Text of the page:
Invoicing is just a part of your startup’s accounting needs. And while it might feel like just one small cog, without a professional invoicing template, you’ll not only fail to look the part, but could be violating the sales of goods and services legislature in the United Kingdom.
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A lot of startups opt for an inclusive accounting and bookkeeping platform to handle all invoices, as well as payroll, tax returns and other business expenditures. However, these are often costly and for microbusinesses especially – those with no more than two employees – managing your own invoices is just one way of keeping costs down.
Read on for best practices on writing the perfect invoice.
Use a template
While it’s not necessary for businesses to use a set template from an invoicing app or word processor, it could be a good idea for businesses wanting to get a quick start on invoicing.
If you’re a Microsoft user, MS Publisher actually has invoicing templates, and while basic, they offer a good jumping off place and can be personalised as much or as little as you want.
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There are also lots of templates on the internet, many of which are free to use.
Unique ID numbers
All invoices should have a unique identification number displayed clearly on it.
You, the business chooses the ID number on your invoices, but having a procedure in place for assigning them could help keep things in order and ensure you can differentiate between customers and departments.
One option is to use gradually increasing numbers, or have a set of letters at the beginning of the number to categorise customers.
You’ll need to keep a record of all ID numbers in order to make sure there’s no duplication.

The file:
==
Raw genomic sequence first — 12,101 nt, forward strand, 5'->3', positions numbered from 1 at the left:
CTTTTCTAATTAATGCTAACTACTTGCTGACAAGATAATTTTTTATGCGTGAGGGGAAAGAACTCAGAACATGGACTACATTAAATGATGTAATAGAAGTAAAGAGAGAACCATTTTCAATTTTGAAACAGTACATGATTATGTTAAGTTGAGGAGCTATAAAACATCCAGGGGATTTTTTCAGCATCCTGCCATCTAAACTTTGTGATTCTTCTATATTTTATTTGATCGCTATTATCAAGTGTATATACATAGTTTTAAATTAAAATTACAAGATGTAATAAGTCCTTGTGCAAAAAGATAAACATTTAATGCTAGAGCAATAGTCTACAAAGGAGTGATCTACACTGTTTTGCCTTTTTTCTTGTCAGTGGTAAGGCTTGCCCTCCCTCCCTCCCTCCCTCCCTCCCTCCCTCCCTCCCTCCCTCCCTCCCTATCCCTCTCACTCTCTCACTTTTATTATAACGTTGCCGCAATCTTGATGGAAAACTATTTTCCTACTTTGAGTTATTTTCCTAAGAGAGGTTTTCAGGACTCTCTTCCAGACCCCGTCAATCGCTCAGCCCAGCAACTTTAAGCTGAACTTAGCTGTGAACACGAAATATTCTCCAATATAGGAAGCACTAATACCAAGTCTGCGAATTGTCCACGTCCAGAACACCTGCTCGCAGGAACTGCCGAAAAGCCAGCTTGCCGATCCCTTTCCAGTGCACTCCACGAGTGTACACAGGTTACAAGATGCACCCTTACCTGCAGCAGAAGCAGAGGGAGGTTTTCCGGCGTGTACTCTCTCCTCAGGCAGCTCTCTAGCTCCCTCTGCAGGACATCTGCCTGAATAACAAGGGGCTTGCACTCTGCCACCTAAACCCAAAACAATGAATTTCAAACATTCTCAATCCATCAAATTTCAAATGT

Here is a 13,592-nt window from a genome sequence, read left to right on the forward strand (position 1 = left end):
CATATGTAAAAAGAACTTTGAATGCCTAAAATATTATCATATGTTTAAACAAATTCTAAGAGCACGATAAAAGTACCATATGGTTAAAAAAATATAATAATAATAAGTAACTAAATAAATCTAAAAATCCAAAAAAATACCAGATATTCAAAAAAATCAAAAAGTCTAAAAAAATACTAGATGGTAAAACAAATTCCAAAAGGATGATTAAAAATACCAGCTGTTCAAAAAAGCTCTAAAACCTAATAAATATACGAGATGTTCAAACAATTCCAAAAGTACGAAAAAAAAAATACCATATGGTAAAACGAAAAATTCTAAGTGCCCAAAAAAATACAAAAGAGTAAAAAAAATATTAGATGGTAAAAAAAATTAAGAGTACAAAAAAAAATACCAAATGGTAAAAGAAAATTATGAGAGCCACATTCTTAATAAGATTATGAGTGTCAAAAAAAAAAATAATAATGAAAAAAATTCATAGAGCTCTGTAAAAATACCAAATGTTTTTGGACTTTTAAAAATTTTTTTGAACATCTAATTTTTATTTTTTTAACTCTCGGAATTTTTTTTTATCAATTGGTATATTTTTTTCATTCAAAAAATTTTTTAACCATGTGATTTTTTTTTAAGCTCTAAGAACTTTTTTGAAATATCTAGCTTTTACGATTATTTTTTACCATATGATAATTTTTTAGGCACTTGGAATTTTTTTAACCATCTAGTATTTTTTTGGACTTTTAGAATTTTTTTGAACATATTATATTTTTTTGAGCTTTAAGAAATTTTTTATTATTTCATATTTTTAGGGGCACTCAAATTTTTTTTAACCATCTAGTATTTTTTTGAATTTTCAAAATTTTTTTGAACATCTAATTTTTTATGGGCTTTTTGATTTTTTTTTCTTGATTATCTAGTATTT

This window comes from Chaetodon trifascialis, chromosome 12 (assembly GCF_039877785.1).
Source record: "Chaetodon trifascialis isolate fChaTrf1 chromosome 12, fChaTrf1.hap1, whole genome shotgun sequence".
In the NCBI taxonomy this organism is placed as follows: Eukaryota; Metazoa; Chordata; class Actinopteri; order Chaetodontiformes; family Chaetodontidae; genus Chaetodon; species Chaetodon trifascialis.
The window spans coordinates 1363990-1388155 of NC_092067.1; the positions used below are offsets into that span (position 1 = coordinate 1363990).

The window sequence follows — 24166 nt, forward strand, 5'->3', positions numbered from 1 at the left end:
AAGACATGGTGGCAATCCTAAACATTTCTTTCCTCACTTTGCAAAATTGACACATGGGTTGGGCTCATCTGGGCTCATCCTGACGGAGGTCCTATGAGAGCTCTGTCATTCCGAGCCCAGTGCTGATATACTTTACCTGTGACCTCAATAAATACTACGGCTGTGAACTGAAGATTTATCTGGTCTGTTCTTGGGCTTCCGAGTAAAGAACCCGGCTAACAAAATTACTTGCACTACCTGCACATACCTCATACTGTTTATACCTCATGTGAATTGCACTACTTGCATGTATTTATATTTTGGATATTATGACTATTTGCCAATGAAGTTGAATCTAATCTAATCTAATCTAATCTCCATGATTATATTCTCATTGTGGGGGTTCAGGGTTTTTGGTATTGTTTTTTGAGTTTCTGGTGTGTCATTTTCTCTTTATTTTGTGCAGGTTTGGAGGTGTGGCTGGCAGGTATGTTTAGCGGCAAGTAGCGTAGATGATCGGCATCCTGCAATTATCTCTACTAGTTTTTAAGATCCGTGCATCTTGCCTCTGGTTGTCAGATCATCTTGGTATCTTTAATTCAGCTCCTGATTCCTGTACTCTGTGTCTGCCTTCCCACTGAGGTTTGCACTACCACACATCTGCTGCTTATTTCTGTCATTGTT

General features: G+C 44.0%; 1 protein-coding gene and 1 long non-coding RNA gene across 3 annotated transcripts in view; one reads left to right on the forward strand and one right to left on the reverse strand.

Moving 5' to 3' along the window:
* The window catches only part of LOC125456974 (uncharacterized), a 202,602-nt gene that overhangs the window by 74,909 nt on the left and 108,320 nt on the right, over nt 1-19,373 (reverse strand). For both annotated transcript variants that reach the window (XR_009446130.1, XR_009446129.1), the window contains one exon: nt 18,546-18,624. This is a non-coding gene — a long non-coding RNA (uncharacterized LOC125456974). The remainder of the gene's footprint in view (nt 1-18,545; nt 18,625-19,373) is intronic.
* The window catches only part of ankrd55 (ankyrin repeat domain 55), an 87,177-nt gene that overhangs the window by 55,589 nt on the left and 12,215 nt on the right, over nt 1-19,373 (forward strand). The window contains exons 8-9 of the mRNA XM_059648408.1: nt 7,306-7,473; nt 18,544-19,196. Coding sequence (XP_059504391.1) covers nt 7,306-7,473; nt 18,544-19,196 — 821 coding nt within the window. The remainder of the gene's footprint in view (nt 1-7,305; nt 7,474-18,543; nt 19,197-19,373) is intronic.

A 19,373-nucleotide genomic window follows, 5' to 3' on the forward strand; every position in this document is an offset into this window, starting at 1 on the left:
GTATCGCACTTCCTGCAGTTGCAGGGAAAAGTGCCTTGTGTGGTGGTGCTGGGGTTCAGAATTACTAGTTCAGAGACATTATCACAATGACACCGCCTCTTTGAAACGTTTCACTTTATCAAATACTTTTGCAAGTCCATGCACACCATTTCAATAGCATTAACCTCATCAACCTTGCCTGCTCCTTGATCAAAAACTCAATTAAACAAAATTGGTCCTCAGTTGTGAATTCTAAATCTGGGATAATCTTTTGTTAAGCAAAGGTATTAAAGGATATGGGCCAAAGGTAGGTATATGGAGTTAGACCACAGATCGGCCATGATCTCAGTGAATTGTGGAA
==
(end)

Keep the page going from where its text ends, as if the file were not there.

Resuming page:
According to Gov.UK guidelines it’s mandatory for invoices to clearly display the word ‘Invoice’ on it.
And although this is a legal requirement, by making sure it is displayed in large letters at the top of your invoice, you’re more likely to be paid promptly.
Your invoice will need to include a description of the item or service being sold. This doesn’t have to be a long description but something that is clear to both you and the customer.
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While invoices can and should be personalised, there are a number of things which an invoice must contain. General invoices – not sole trader, VAT or Limited company invoices – must make reference to nine key things (some of which have already been outlined). Summarised on Gov.UK, they are as follows:
- A unique identification number
- Your company name, address and contact information
- The company name and address of the customer you’re invoicing
- A clear description of what you’re charging for
- The date the goods or service were provided (supply date)
- The date of the invoice
- The amount(s) being charged
- VAT amount if applicable
- The total amount owed
Sole trader invoices must include any business name being used and an address for legal documents to be delivered.
Limited companies will need to include their business name as it appears on the certification of incorporation, as well as all the names of all your directors if you wish to include them.
Finally, if either you or your customers use VAT invoices, there are strict guidelines to follow including unique invoice number, trading names, description of goods, total excluding VAT, Total VAT, to name a few. See here for more details.